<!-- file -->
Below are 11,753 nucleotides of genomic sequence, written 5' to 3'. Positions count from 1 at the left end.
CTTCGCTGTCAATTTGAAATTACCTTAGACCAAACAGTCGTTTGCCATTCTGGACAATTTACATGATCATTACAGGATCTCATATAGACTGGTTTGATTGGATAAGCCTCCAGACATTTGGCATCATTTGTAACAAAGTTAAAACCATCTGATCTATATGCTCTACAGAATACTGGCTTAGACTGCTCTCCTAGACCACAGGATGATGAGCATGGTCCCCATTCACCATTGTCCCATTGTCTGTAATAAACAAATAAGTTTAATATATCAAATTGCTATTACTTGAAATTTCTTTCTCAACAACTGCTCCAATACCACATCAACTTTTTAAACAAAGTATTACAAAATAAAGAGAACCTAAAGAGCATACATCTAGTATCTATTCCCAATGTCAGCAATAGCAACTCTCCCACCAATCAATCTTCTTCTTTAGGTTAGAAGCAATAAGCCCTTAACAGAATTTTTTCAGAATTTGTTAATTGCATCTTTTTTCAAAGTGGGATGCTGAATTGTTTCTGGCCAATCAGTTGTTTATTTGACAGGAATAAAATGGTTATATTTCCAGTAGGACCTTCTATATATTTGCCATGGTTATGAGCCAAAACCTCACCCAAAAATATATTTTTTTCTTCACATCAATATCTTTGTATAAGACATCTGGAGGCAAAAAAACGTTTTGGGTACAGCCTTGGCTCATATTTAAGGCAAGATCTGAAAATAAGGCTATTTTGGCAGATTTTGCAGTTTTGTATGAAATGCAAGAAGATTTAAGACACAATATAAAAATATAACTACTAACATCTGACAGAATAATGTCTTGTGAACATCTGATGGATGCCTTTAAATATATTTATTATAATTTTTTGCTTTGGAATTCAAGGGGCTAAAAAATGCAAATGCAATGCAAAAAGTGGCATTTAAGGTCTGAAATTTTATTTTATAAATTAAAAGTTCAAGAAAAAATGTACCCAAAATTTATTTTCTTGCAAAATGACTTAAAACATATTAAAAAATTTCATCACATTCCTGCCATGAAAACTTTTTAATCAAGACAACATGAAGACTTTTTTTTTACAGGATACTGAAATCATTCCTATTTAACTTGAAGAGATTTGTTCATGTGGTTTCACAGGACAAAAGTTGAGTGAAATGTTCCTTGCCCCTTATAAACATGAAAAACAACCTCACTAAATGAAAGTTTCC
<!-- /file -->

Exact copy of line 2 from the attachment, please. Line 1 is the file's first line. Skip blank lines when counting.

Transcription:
CTTCGCTGTCAATTTGAAATTACCTTAGACCAAACAGTCGTTTGCCATTCTGGACAATTTACATGATCATTACAGGATCTCATATAGACTGGTTTGATTGGATAAGCCTCCAGACATTTGGCATCATTTGTAACAAAGTTAAAACCATCTGATCTATATGCTCTACAGAATACTGGCTTAGACTGCTCTCCTAGACCACAGGATGATGAGCATGGTCCCCATTCACCATTGTCCCATTGTCTGTAATAAACAAATAAGTTTAATATATCAAATTGCTATTACTTGAAATTTCTTTCTCAACAACTGCTCCAATACCACATCAACTTTTTAAACAAAGTATTACAAAATAAAGAGAACCTAAAGAGCATACATCTAGTATCTATTCCCAATGTCAGCAATAGCAACTCTCCCACCAATCAATCTTCTTCTTTAGGTTAGAAGCAATAAGCCCTTAACAGAATTTTTTCAGAATTTGTTAATTGCATCTTTTTTCAAAGTGGGATGCTGAATTGTTTCTGGCCAATCAGTTGTTTATTTGACAGGAATAAAATGGTTATATTTCCAGTAGGACCTTCTATATATTTGCCATGGTTATGAGCCAAAACCTCACCCAAAAATATATTTTTTTCTTCACATCAATATCTTTGTATAAGACATCTGGAGGCAAAAAAACGTTTTGGGTACAGCCTTGGCTCATATTTAAGGCAAGATCTGAAAATAAGGCTATTTTGGCAGATTTTGCAGTTTTGTATGAAATGCAAGAAGATTTAAGACACAATATAAAAATATAACTACTAACATCTGACAGAATAATGTCTTGTGAACATCTGATGGATGCCTTTAAATATATTTATTATAATTTTTTGCTTTGGAATTCAAGGGGCTAAAAAATGCAAATGCAATGCAAAAAGTGGCATTTAAGGTCTGAAATTTTATTTTATAAATTAAAAGTTCAAGAAAAAATGTACCCAAAATTTATTTTCTTGCAAAATGACTTAAAACATATTAAAAAATTTCATCACATTCCTGCCATGAAAACTTTTTAATCAAGACAACATGAAGACTTTTTTTTTACAGGATACTGAAATCATTCCTATTTAACTTGAAGAGATTTGTTCATGTGGTTTCACAGGACAAAAGTTGAGTGAAATGTTCCTTGCCCCTTATAAACATGAAAAACAACCTCACTAAATGAAAGTTTCC